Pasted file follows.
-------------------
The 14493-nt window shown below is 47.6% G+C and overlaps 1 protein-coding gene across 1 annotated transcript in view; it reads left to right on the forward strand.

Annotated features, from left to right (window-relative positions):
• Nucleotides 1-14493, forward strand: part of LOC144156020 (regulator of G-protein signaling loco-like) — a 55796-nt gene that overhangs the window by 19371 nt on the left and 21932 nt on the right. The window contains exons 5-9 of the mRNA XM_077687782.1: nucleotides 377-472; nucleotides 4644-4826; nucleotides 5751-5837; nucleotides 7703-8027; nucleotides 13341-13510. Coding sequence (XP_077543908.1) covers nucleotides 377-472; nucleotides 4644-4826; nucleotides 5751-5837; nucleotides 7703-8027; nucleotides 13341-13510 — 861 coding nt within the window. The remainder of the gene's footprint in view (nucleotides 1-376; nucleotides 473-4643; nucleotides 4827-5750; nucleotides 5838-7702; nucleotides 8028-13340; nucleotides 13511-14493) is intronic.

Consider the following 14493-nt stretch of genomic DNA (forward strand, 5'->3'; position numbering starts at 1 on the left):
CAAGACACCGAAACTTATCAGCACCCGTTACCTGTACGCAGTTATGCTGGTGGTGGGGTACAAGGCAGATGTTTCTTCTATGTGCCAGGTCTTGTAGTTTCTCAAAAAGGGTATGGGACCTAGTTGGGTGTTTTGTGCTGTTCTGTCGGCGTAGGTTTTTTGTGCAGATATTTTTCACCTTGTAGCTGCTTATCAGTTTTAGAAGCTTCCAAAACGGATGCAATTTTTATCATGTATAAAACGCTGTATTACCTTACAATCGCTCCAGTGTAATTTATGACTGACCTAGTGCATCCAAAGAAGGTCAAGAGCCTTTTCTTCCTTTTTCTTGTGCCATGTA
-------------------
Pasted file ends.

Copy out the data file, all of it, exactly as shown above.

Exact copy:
The 14493-nt window shown below is 47.6% G+C and overlaps 1 protein-coding gene across 1 annotated transcript in view; it reads left to right on the forward strand.

Annotated features, from left to right (window-relative positions):
• Nucleotides 1-14493, forward strand: part of LOC144156020 (regulator of G-protein signaling loco-like) — a 55796-nt gene that overhangs the window by 19371 nt on the left and 21932 nt on the right. The window contains exons 5-9 of the mRNA XM_077687782.1: nucleotides 377-472; nucleotides 4644-4826; nucleotides 5751-5837; nucleotides 7703-8027; nucleotides 13341-13510. Coding sequence (XP_077543908.1) covers nucleotides 377-472; nucleotides 4644-4826; nucleotides 5751-5837; nucleotides 7703-8027; nucleotides 13341-13510 — 861 coding nt within the window. The remainder of the gene's footprint in view (nucleotides 1-376; nucleotides 473-4643; nucleotides 4827-5750; nucleotides 5838-7702; nucleotides 8028-13340; nucleotides 13511-14493) is intronic.

Consider the following 14493-nt stretch of genomic DNA (forward strand, 5'->3'; position numbering starts at 1 on the left):
CAAGACACCGAAACTTATCAGCACCCGTTACCTGTACGCAGTTATGCTGGTGGTGGGGTACAAGGCAGATGTTTCTTCTATGTGCCAGGTCTTGTAGTTTCTCAAAAAGGGTATGGGACCTAGTTGGGTGTTTTGTGCTGTTCTGTCGGCGTAGGTTTTTTGTGCAGATATTTTTCACCTTGTAGCTGCTTATCAGTTTTAGAAGCTTCCAAAACGGATGCAATTTTTATCATGTATAAAACGCTGTATTACCTTACAATCGCTCCAGTGTAATTTATGACTGACCTAGTGCATCCAAAGAAGGTCAAGAGCCTTTTCTTCCTTTTTCTTGTGCCATGTA